Consult Doctors. Free.
Ask a doctor in Singapore. Get answers in 24 hours.
DxD will always be free for the first 1000 members who sign up.
I was very afraid about an incident last December, whereby I fear that the lancet (Accuchek Safe T-Pro Plus purple Lancet) has been reused. I am sorry to sound offensive to some, but the doctor has a visible tattoo which made me extremely uncomfortable and unassuring.
Although I know that lancets have been reported to transmit HBV and HCV, and I know that it could possibly transmit HIV, do you heard of ANY transmission of HIV through a used lancet in medical literature? (If I am not wrong, the time between the last patient and me was around 10 minutes or so)
Also, do you think this is a plausible risk at all in the Singapore context?
And a very sensitive question, are health professionals (including locums) allowed to practice in Singapore if they have tattoos?
Thank you so much!
Yes, doctors with tattoos (including locums), nurses, and other health professionals are allowed to practise in Singapore.
Healthcare professionals are all subject to a health screening, which includes a HIV and hepatitis test, before being allowed to practise.
Is there ANY known transmission of HIV through a used lancet in medical literature?
Yes, there are of course cases of HIV transmission through used needles, which is why HIV was fairly rampant amongst IV drug users who shared needles in the past.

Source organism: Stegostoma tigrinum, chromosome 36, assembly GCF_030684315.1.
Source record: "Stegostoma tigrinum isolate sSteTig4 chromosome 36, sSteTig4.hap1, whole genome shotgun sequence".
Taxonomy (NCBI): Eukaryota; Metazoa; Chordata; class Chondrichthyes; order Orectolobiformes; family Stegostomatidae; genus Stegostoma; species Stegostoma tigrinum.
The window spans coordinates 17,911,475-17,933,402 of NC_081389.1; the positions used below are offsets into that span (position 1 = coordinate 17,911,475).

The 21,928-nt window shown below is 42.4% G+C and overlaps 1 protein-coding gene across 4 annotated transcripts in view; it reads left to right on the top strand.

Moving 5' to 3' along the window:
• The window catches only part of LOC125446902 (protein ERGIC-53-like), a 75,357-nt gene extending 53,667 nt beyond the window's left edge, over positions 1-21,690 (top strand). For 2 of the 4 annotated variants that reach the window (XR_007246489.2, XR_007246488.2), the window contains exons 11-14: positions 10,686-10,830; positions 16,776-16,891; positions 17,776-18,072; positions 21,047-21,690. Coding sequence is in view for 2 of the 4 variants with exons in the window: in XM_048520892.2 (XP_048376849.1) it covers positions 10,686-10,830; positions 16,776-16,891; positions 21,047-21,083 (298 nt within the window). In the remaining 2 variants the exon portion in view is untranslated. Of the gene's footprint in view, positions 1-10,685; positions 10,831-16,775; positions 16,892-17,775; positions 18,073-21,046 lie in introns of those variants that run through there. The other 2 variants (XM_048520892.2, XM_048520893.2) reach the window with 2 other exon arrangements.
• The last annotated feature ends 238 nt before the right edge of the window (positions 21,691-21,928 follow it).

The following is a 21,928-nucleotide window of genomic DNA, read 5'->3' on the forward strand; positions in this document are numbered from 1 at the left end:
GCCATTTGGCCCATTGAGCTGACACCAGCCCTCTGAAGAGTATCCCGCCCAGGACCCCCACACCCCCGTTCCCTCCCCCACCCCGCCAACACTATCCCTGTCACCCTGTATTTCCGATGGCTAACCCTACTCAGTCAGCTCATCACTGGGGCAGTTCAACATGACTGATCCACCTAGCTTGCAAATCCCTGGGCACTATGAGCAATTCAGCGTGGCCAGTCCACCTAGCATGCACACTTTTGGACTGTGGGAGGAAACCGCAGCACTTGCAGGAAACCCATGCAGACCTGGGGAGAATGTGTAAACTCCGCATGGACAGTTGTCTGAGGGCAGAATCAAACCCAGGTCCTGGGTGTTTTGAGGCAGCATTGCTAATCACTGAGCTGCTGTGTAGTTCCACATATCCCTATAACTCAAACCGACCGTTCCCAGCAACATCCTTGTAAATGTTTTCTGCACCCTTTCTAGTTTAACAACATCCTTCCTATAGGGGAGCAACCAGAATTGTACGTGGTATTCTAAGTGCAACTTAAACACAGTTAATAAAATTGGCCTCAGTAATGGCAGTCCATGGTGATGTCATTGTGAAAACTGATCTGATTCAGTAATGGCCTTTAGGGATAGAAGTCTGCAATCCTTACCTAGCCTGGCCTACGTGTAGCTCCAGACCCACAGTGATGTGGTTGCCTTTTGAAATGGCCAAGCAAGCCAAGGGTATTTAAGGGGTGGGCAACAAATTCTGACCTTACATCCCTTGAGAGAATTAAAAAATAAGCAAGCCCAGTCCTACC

The risk of acquisition of HIV from a hollow-bore needle with blood from a known HIV seropositive source is between 0.2% and 0.5%, based on prospective studies of occupational needle stick injuries.
In most reported instances involving transmission of HIV, the needle stick injury occurred within seconds or minutes after the needle was withdrawn from the source patient.
Do you think this is a plausible risk at all in the Singapore context?
It would be gross negligence/oversight if a healthcare professional truly reused a needle between patients.
I’ve never ever seen it happen before in my life – this is because “sharps safety” is enforced since early days in medical school. Needles, broken vials, scapels etc are disposed off in a bright yellow bin ASAP after being used.
Doctors/nurses etc are the most susceptible to “sharps injuries” ourselves if we don’t practise this consistently.
Even though I personally feel that it’s very unlikely that your doctor could have made this error, I can’t say for certain.
If you have real concerns about the needle being reused, or HIV exposure, I’d advise for you to go to the government’s DSC clinic to get screened.
Alternatively, you could try the Action For Aids, which is a not-for-profit, anonymous HIV test service in Singapore.